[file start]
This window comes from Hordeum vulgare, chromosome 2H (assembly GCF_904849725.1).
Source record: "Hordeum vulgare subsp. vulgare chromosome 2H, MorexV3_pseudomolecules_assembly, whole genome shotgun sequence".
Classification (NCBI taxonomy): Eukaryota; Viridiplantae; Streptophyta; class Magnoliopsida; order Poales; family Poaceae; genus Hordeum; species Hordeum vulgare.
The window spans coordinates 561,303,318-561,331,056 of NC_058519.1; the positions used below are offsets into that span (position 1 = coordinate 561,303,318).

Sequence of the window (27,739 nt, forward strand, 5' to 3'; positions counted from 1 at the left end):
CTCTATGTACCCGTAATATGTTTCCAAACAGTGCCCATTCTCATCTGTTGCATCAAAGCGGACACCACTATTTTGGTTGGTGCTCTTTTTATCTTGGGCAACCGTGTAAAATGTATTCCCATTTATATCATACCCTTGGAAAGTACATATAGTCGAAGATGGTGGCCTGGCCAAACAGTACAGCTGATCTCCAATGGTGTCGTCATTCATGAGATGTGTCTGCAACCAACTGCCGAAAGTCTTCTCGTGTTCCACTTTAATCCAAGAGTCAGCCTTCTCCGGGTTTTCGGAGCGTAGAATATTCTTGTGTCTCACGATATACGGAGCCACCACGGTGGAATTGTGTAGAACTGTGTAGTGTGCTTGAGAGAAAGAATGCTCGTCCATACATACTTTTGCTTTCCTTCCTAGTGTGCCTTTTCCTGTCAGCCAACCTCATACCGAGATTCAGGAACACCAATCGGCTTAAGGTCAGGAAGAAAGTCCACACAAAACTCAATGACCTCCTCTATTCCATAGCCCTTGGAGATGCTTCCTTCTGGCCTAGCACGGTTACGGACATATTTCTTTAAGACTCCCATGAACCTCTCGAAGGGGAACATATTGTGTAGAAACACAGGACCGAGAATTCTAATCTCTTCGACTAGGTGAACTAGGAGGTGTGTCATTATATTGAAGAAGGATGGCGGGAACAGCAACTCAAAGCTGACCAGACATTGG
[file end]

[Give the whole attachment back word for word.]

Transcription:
This window comes from Hordeum vulgare, chromosome 2H (assembly GCF_904849725.1).
Source record: "Hordeum vulgare subsp. vulgare chromosome 2H, MorexV3_pseudomolecules_assembly, whole genome shotgun sequence".
Classification (NCBI taxonomy): Eukaryota; Viridiplantae; Streptophyta; class Magnoliopsida; order Poales; family Poaceae; genus Hordeum; species Hordeum vulgare.
The window spans coordinates 561,303,318-561,331,056 of NC_058519.1; the positions used below are offsets into that span (position 1 = coordinate 561,303,318).

Sequence of the window (27,739 nt, forward strand, 5' to 3'; positions counted from 1 at the left end):
CTCTATGTACCCGTAATATGTTTCCAAACAGTGCCCATTCTCATCTGTTGCATCAAAGCGGACACCACTATTTTGGTTGGTGCTCTTTTTATCTTGGGCAACCGTGTAAAATGTATTCCCATTTATATCATACCCTTGGAAAGTACATATAGTCGAAGATGGTGGCCTGGCCAAACAGTACAGCTGATCTCCAATGGTGTCGTCATTCATGAGATGTGTCTGCAACCAACTGCCGAAAGTCTTCTCGTGTTCCACTTTAATCCAAGAGTCAGCCTTCTCCGGGTTTTCGGAGCGTAGAATATTCTTGTGTCTCACGATATACGGAGCCACCACGGTGGAATTGTGTAGAACTGTGTAGTGTGCTTGAGAGAAAGAATGCTCGTCCATACATACTTTTGCTTTCCTTCCTAGTGTGCCTTTTCCTGTCAGCCAACCTCATACCGAGATTCAGGAACACCAATCGGCTTAAGGTCAGGAAGAAAGTCCACACAAAACTCAATGACCTCCTCTATTCCATAGCCCTTGGAGATGCTTCCTTCTGGCCTAGCACGGTTACGGACATATTTCTTTAAGACTCCCATGAACCTCTCGAAGGGGAACATATTGTGTAGAAACACAGGACCGAGAATTCTAATCTCTTCGACTAGGTGAACTAGGAGGTGTGTCATTATATTGAAGAAGGATGGCGGGAACAGCAACTCAAAGCTGACCAGACATTGG